Reeves pointed out that to work, advertising had to be honest. He insisted the product being sold actually be superior, and argued that no amount of advertising could move inferior goods. He also disagreed that advertising was able to create demand where it did not exist. Successful advertising for a flawed product would only increase the number of people who tried the product and became dissatisfied with it. If advertising is effective enough and a product flawed enough, the advertising will accelerate the destruction of the brand. Similarly, Reeves believed it was a waste of money to claim uniqueness that doesn’t exist, because consumers will soon find out, and they won’t come back to the brand. This is important because historically fortunes are made from repeat business. Money would be better spent building some kind of meaningful advantage into a product before launching a costly advertising campaign to promote it.

Reeves advised clients to be wary of brand image advertising which is less likely to be successful than his claim-based strategy. This is because when communication relies on an image, the claim is unarticulated. An image can almost always be interpreted different ways, many if not most of which won’t do a product any good. The message that a viewer takes away from an image is often very different than what the advertiser had intended.

Or to put it another way: practically every product has a number of benefits that might be claimed. Commonly one of the benefits is more popular than the others, even more popular than the others combined. Therefore, it’s imperative to do everything to make people understand the most important benefit, to achieve credibility and to avoid distractions. The aim is to have as high a percentage of people as possible take out of an advertisement what the advertiser intends to put into it. This is most likely to be achieved if a claim is articulated and proven with credible evidence—in a brief commercial, some kind of dramatic demonstration.

Reeves expressed his views in his 1961 book, Reality in Advertising (Knopf). An interview with Reeves was included in The Art of Writing Advertising (1965). His greatest contributions were to express more clearly than anyone else the philosophy of a claim and to show how the philosophy could be applied to commercials that involve severe time constraints.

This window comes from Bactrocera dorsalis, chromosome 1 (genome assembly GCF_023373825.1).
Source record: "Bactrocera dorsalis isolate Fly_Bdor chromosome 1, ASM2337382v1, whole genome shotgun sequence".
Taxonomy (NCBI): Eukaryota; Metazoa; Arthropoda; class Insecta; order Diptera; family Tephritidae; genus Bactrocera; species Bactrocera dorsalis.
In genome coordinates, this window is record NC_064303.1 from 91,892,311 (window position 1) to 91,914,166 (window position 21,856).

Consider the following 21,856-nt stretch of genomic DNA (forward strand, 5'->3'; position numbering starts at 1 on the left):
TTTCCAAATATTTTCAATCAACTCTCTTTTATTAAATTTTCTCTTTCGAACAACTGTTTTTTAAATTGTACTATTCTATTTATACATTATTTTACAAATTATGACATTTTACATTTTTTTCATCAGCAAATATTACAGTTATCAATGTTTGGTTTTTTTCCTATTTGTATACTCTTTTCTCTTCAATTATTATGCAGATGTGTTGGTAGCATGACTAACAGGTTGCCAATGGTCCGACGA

Reeves is also notable for creating Dwight Eisenhower’s presidential ads for the 1952 election. He packaged Eisenhower as a forthright, strong, yet friendly leader. The commercials all included a regular person asking a question to the upper right of the screen. They would cut to Eisenhower, not wearing glasses to look stronger, looking to the lower left and then turning to the camera and responding. They were created by letting Eisenhower speak for a number of hours. Then questions were crafted later that best fit his answers.

In the 1960s Reeves’ techniques began to fail. Consumers became more savvy and learnt to tune out uninteresting commercials, and within the advertising industry itself the Creative Revolution (exemplified by Bill Bernbach’s “Think Small” campaign for the Volkswagen Beetle), which rejected many of his precepts, began. At age 55 Reeves retired. He declared that he had always planned to retire at that age, but many felt it was because of the decline in his influence.

Reeves did not shy from questionable ethics, including using doctors to sell cigarettes. He came out of retirement in 1967 to form the Tiderock Corporation, which he described as a “think tank” for corporate business. [1] One of its projects was a promotion in 1968 of a pro-smoking article by Stanley Frank published in True magazine. The promotion was paid for by the Tobacco Institute, who also paid Frank to write the article.